NEW YORK, NY.-
In 2017, author and photographer Nancy Richards Farese visited Bangladesh to photograph the Rohingya refugee crisis, which forced over one million people into temporary camps as they fled the genocide in Myanmar. As she documented the toll of extreme trauma and the most violent tendencies of humankind, she was drawn to the irrepressible laughter of children as they fashioned sticks and rocks into toy cars and turned plastic bags into kites. Captivated by the joy, resilience, and creativity she witnessed, she turned her camera on children at play capturing their natural instincts to adapt, heal, and thrive despite the darker forces surrounding them.
Potential Space: A Serious Look at Child's Play
(MW Editions, December 2021) brings together over ninety of Fareses stunning, full-color images of children engaged in playspontaneous, unselfconscious, free of adult supervisionthat she took over seven years in fourteen countries, including Burkina Faso, Cuba, Haiti, Jordan, and the U.S.A. The book explores humanitys relationship to play through the lens of diverse cultures, traditions, and economic situations around the world. Much of Fareses work for the book was done on behalf of CARE International and the United Nations Commission on Refugees.
In her introduction, Farese writes, Even as I carry my camera photographing the life of children at play everywhere, memories of my own play color and inform what I see in the field, contributing to the joy of the work. Though play can take seemingly infinite forms, we know it when we see it, anywhere in the world. Photography, therefore, is an ideal tool to capture the exuberance and complexity of what happens when we play. A game of jacks is recognizable whether it is played with stones in a dirt alley in Burkina Faso or with plastic pieces on a tiled floor in Bangkok. Dolls, kites, and balls appear everywhere in these photos, reminding us that many of these games, are our games too.
Farese hopes her book will encourage people to re-think the modern-day approach to play which has become disorienting and extreme, to the point that it is hardly recognizable as a simple activity of happiness and wellbeing. The boundless, timeless free play that has developed and informed human beings since the dawn of time is now conflated with mass consumption and addictive technologies, to the point that playing video games, social media apps, or even a highly structured game of afterschool soccer leaves us feeling isolated, lethargic, and socially inadequate.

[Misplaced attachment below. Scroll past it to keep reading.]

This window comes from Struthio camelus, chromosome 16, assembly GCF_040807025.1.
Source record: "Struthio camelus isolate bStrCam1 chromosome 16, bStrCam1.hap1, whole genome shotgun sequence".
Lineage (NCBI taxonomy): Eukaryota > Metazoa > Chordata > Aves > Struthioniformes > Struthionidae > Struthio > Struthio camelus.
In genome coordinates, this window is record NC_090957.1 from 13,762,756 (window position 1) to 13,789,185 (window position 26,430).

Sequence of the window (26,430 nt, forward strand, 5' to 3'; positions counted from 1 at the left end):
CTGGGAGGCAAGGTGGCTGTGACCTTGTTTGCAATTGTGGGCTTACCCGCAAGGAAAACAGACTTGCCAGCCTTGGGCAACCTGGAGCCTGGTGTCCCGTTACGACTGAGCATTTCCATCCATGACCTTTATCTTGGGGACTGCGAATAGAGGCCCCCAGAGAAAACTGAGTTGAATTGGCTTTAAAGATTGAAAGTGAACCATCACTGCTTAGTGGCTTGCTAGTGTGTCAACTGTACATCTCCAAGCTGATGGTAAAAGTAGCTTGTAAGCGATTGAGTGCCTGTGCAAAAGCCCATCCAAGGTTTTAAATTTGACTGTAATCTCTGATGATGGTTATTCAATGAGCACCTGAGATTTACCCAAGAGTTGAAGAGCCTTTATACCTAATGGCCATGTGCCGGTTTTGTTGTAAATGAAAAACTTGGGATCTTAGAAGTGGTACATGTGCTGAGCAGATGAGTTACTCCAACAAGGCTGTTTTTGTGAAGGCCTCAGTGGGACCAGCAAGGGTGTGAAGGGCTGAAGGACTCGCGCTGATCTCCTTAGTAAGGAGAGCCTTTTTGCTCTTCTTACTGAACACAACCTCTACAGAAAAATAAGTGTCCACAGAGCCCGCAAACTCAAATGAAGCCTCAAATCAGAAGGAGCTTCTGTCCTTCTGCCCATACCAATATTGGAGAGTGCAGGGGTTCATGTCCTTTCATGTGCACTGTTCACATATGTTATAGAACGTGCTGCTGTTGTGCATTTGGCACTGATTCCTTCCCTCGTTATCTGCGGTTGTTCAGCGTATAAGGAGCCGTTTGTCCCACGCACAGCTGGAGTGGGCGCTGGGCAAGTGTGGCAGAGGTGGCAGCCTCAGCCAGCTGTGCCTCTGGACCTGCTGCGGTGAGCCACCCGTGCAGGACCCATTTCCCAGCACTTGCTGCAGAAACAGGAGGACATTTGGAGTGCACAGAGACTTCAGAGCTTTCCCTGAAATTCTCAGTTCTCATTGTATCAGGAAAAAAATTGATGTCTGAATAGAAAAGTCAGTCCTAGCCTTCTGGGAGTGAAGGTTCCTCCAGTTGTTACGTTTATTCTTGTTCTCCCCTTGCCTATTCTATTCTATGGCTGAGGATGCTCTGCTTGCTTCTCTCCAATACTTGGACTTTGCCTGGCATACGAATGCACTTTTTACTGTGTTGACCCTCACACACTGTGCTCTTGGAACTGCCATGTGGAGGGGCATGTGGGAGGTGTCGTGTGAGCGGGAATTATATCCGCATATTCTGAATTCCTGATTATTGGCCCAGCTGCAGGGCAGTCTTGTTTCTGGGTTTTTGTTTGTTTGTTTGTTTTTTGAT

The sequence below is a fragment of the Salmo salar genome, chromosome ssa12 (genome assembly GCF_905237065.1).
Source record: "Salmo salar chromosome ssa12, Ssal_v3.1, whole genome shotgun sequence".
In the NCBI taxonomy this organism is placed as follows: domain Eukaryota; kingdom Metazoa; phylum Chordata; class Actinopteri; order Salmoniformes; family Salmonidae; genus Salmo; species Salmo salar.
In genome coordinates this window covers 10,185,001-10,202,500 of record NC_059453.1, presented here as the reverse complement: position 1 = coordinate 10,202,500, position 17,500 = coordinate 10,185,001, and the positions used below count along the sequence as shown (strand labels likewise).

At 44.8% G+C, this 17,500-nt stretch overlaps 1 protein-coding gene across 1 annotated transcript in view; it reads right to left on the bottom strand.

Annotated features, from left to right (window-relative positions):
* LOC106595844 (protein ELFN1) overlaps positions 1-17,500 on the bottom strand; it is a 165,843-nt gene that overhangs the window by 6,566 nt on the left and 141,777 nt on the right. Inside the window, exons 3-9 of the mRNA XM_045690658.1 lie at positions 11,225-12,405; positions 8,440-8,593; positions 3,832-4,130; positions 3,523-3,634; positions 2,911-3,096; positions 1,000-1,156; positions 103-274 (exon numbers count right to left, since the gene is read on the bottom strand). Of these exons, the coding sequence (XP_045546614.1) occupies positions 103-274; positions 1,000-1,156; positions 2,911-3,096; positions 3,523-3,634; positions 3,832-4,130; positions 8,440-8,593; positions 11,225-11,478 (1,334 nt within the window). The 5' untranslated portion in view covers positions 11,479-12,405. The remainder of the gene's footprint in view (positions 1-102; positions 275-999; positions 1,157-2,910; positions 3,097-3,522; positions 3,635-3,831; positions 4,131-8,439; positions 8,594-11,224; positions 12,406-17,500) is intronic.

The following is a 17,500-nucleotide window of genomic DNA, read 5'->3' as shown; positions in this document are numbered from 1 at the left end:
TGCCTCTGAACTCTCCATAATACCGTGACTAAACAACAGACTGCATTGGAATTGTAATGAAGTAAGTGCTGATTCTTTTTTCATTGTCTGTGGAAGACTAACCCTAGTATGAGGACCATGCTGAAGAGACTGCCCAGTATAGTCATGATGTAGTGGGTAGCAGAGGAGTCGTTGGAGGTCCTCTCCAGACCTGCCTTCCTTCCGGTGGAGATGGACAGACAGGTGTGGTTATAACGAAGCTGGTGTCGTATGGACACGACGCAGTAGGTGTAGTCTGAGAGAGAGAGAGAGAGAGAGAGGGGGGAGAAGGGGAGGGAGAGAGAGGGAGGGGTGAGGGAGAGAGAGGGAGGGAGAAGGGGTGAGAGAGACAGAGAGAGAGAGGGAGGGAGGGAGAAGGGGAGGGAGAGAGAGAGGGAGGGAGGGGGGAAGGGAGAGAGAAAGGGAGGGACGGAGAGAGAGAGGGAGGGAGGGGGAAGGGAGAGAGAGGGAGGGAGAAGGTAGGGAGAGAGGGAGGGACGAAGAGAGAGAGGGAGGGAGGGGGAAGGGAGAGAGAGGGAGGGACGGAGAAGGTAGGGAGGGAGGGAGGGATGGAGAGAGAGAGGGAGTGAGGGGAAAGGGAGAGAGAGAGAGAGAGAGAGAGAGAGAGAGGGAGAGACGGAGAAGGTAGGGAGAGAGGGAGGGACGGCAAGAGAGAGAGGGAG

We dont stop playing because we grow old; we grow old because we stop playing, playwright George Bernard Shaw once said. Play is a muscle of adaptation and resilience for our entire lives, a fundamental tool for survival, and an indicator of security and comfort for individuals and societies. Fareses photos of children at play are both resonant and activating. They beg the question: Where does play sit in our own lives, and how do we ensure that children, everywhere, are allowed to play their way into a healthy adulthood, and a more just world?
Featuring a foreword by New York Times photographer and staff writer James Estrin, Potential Space offers a global view of a seemingly mundane activity that is a feature that defines both humanness and happiness. When we are at play, we lose ourselves in time, yet find ourselves most fully alive. Play can be both a window and a mirror, providing a path toward empathy and peace.
James Estrin writes, In Potential Space: A Serious Look at Childs Play, Nancy Richards Farese explores the universal and primal nature of childs play through nuanced images that capture its unbridled joy and psychological complexity. Her photos not only make a compelling argument for the restorative nature of play, but also reveal the universal themes that tap into its existential importance.
Nancy Richards Farese is a photographer, author, and entrepreneur whose work promotes visual storytelling as an essential tool for social good. An award-winning documentary photographer, she has worked extensively for international development organizations including the United Nations High Commission on Refugees, CARE USA, RefugePoint, and the Carter Center. Farese holds a masters degree in Public Administration from the Harvard Kennedy School and was a Fellow at the Shorenstein Center on Media, Politics, and Public Policy. Her writing has been published in the NiemanStoryboard, Atlanta Journal-Constitution, and San Francisco Chronicle. She is the founder of the visual storytelling nonprofits PhotoPhilanthropy (2009) and CatchLight (2015), and is a board member of Southwire Company, NPR Foundation, and CatchLight. Originally from Carrollton, Georgia, Farese now lives in Marin County, California.